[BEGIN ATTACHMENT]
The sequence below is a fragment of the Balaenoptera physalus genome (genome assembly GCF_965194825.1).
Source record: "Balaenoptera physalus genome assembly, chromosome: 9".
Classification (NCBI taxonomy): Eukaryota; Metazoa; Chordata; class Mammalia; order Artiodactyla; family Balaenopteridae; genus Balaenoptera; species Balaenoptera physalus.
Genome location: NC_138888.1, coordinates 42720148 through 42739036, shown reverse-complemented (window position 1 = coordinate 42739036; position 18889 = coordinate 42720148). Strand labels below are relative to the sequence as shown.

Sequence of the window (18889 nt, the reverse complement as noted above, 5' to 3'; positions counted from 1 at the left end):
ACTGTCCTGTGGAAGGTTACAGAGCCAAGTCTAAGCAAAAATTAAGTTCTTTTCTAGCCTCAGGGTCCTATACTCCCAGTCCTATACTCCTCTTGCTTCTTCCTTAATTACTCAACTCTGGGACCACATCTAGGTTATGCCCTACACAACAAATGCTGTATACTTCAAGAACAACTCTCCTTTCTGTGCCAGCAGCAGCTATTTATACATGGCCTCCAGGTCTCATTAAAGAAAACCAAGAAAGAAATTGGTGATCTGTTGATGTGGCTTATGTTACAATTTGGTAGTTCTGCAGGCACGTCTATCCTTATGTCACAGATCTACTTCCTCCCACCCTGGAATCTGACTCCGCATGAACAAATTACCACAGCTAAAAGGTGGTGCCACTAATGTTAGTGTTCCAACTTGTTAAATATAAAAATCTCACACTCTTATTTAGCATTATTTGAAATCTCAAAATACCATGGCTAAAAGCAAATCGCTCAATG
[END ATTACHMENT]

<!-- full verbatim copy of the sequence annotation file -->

The sequence below is a fragment of the Balaenoptera physalus genome (genome assembly GCF_965194825.1).
Source record: "Balaenoptera physalus genome assembly, chromosome: 9".
Classification (NCBI taxonomy): Eukaryota; Metazoa; Chordata; class Mammalia; order Artiodactyla; family Balaenopteridae; genus Balaenoptera; species Balaenoptera physalus.
Genome location: NC_138888.1, coordinates 42720148 through 42739036, shown reverse-complemented (window position 1 = coordinate 42739036; position 18889 = coordinate 42720148). Strand labels below are relative to the sequence as shown.

Sequence of the window (18889 nt, the reverse complement as noted above, 5' to 3'; positions counted from 1 at the left end):
ACTGTCCTGTGGAAGGTTACAGAGCCAAGTCTAAGCAAAAATTAAGTTCTTTTCTAGCCTCAGGGTCCTATACTCCCAGTCCTATACTCCTCTTGCTTCTTCCTTAATTACTCAACTCTGGGACCACATCTAGGTTATGCCCTACACAACAAATGCTGTATACTTCAAGAACAACTCTCCTTTCTGTGCCAGCAGCAGCTATTTATACATGGCCTCCAGGTCTCATTAAAGAAAACCAAGAAAGAAATTGGTGATCTGTTGATGTGGCTTATGTTACAATTTGGTAGTTCTGCAGGCACGTCTATCCTTATGTCACAGATCTACTTCCTCCCACCCTGGAATCTGACTCCGCATGAACAAATTACCACAGCTAAAAGGTGGTGCCACTAATGTTAGTGTTCCAACTTGTTAAATATAAAAATCTCACACTCTTATTTAGCATTATTTGAAATCTCAAAATACCATGGCTAAAAGCAAATCGCTCAATG